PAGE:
own program, which was later cancelled. John Billingham, the head of life sciences at NASA
Ames Research Center at the time, worked out how research could be done more efficiently.
This gave rise to the SETI Institute, a non-profit organization, in 1984 with two members:
Tom Pierson and Jill Tarter astronomer. Today, roughly 100 scientists are members of the

Sub-centers were created, the research department of which runs under the name of the Carl
Sagan Center.

Carl Edward Sagan (November 9, 1934 – December 20, 1996) was an American astronomer,
planetologist, biologist, astrobiologist, and peace activist. His work deserves a separate
article. =) He also worked as a consultant for NASA. He worked to do on the Apollo
, some space probes, it was his idea to send a message into outer space with the
probes, and I could list many, many, really many mind-blowing things. He was a true
pioneer. His passion was the promotion of science and the SETI program.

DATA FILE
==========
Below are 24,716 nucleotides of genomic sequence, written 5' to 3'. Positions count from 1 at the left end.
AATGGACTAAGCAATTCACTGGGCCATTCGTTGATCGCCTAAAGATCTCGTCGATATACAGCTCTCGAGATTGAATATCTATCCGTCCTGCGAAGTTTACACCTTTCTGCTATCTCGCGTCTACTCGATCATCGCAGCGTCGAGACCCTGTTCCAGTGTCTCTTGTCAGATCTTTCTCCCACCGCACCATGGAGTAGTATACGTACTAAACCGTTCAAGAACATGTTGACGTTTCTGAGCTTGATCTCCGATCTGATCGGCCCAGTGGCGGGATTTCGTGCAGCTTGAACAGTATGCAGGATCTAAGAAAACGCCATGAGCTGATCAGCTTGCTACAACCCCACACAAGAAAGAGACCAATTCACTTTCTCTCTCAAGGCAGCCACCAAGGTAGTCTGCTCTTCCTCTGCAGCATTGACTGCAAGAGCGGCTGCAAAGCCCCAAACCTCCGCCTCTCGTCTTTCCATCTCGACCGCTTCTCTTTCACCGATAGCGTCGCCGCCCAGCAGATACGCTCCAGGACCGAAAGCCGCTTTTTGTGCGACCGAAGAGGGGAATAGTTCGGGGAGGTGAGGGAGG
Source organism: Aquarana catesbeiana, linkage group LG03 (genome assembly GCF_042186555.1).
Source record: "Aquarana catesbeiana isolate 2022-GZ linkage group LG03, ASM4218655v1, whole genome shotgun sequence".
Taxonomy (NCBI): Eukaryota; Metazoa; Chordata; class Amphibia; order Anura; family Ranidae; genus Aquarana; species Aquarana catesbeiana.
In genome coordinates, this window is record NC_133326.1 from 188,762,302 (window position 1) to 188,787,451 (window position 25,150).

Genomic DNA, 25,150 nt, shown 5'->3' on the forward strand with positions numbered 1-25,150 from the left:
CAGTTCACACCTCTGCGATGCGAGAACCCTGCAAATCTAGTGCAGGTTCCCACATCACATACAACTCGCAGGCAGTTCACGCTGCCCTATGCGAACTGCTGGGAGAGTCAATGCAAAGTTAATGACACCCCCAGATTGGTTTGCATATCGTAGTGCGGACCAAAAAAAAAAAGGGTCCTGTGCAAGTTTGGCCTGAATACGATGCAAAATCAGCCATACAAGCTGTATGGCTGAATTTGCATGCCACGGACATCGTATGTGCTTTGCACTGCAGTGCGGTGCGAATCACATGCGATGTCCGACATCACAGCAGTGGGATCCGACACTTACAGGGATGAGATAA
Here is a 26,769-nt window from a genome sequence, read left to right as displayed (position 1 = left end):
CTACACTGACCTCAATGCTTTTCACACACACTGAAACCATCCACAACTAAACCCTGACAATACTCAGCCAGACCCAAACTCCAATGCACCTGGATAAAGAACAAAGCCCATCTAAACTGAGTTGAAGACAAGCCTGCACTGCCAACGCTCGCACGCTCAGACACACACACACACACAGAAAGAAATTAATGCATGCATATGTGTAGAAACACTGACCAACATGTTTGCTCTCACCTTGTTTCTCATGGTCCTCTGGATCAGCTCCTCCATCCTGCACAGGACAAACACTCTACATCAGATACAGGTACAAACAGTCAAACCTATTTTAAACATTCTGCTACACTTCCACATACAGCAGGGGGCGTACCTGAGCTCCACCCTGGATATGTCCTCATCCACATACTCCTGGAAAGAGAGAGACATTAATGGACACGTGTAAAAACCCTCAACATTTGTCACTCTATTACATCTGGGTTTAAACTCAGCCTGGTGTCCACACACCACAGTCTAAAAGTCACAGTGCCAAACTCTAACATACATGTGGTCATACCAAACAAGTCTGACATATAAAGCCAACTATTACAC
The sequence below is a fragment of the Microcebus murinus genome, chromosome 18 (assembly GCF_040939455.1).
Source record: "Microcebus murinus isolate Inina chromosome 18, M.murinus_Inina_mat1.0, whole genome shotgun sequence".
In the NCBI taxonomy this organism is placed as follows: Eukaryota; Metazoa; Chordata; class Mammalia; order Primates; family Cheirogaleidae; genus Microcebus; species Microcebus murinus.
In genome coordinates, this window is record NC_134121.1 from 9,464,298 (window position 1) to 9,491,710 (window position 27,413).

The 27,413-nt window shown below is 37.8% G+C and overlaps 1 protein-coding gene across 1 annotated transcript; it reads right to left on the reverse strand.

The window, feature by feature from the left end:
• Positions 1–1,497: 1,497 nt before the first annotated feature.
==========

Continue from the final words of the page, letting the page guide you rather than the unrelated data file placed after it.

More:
The movie Contact was also made from his novel.

The Center of Education has got a STEM program, what is funded by NASA and the
National Science Foundation. Their goal is to make the sciences as widely known as
possible, from children to adults to educators, primarily in the field of outer space and

STEM – Science + Technology + Engineering + Mathematics

A separate department was created for “PR”. The mission of the Center for Outreach, beyond
the obvious, is to introduce and popularize the natural sciences as widely as possible in
various forums (podcast, radio program, magazines, etc.), with various colorful programs
and lecture series.

There is also a Hungarian aspect, however, in the person of Iván Almár (April 21, 1932 – ),
astronomer, space researcher, doctor of physical sciences, hereditary and honorary president
of the Hungarian Astronautical Society (MANT), researcher of the Hungarian Academy
of Sciences, member of the International Astronautical Academy (IAA).
Among other things, he was the co-chairman of the IAA SETI Committee. The Rio scale is he
and Jill Tarter’s work. It is like the Richter scale, which is meant to show the strength of
earthquakes. This scale, in turn, is a scale for categorizing the effects of a public
announcement of evidence of extraterrestrial life.

Whether SETI is science or fiction… sooner or later, time and research will prove one correct.